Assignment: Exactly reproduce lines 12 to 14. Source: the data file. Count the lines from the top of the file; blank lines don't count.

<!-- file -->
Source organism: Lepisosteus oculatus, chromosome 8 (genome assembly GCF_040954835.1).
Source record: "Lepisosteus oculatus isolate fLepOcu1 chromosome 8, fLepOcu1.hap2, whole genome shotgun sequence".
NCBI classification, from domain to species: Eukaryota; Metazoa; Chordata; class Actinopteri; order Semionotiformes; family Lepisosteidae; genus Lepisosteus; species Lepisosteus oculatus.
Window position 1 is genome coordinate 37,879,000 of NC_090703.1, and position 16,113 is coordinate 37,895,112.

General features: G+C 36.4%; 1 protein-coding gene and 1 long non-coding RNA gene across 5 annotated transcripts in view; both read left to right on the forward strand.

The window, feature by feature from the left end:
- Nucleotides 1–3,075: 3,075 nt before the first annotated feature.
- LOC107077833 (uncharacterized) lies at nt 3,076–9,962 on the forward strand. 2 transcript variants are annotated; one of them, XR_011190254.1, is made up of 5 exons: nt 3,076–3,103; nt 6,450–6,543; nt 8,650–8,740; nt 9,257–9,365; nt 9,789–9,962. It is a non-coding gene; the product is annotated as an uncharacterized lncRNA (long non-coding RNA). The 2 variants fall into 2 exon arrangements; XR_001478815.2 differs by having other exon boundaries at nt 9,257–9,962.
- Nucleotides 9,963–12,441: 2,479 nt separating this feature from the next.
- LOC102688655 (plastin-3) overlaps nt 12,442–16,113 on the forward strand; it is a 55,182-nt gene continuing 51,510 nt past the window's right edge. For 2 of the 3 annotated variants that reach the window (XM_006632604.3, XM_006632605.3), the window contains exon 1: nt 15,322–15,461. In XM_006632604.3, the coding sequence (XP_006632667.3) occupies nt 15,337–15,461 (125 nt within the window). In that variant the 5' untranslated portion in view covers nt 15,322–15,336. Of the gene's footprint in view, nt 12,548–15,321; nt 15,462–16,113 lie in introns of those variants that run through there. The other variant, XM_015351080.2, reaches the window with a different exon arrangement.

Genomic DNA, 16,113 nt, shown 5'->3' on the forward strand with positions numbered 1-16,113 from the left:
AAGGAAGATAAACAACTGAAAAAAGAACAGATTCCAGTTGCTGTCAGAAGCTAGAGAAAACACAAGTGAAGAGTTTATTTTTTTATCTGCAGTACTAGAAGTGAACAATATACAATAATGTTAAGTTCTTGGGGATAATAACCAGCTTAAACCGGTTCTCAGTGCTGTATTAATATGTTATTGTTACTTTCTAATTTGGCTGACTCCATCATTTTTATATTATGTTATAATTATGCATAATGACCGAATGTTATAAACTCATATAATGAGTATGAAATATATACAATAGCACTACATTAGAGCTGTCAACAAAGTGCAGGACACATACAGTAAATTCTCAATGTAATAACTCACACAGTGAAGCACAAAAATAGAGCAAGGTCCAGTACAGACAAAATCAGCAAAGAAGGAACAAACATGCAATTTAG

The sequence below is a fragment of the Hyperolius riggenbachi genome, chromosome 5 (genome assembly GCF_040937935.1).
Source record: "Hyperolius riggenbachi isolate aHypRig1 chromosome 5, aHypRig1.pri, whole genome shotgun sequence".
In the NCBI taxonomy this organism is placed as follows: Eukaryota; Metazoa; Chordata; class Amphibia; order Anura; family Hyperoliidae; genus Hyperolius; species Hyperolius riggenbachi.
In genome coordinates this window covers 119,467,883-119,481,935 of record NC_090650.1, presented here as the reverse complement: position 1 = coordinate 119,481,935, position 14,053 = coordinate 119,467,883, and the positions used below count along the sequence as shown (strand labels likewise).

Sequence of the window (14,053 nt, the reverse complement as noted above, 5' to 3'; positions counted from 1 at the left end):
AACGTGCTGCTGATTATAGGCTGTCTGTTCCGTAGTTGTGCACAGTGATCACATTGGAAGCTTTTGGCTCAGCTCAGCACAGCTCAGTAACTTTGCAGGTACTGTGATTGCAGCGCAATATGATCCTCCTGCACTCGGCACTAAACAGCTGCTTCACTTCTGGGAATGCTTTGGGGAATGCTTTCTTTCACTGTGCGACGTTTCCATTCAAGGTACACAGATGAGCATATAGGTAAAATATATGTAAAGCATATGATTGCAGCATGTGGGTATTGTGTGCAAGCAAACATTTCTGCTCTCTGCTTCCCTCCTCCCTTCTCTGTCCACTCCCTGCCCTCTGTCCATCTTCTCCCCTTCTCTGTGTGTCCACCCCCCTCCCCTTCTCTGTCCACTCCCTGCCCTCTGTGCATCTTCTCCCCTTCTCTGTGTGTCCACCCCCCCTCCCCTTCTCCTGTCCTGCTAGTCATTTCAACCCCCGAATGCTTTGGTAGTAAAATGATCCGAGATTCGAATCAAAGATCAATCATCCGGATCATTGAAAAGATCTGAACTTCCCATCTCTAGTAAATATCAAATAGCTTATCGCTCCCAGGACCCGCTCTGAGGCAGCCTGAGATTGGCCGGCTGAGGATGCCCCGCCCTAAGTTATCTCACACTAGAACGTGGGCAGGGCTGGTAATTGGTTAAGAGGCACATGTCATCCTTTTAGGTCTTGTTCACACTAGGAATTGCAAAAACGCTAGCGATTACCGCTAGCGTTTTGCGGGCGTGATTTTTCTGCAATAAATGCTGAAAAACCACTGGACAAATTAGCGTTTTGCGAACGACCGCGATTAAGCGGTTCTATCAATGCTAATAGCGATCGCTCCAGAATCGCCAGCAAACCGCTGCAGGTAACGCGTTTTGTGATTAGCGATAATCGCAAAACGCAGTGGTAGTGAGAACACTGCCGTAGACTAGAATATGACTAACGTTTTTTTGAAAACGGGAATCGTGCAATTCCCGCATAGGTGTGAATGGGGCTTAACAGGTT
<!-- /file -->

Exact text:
AAGGAAGATAAACAACTGAAAAAAGAACAGATTCCAGTTGCTGTCAGAAGCTAGAGAAAACACAAGTGAAGAGTTTATTTTTTTATCTGCAGTACTAGAAGTGAACAATATACAATAATGTTAAGTTCTTGGGGATAATAACCAGCTTAAACCGGTTCTCAGTGCTGTATTAATATGTTATTGTTACTTTCTAATTTGGCTGACTCCATCATTTTTATATTATGTTATAATTATGCATAATGACCGAATGTTATAAACTCATATAATGAGTATGAAATATATACAATAGCACTACATTAGAGCTGTCAACAAAGTGCAGGACACATACAGTAAATTCTCAATGTAATAACTCACACAGTGAAGCACAAAAATAGAGCAAGGTCCAGTACAGACAAAATCAGCAAAGAAGGAACAAACATGCAATTTAG

The sequence below is a fragment of the Hyperolius riggenbachi genome, chromosome 5 (genome assembly GCF_040937935.1).
Source record: "Hyperolius riggenbachi isolate aHypRig1 chromosome 5, aHypRig1.pri, whole genome shotgun sequence".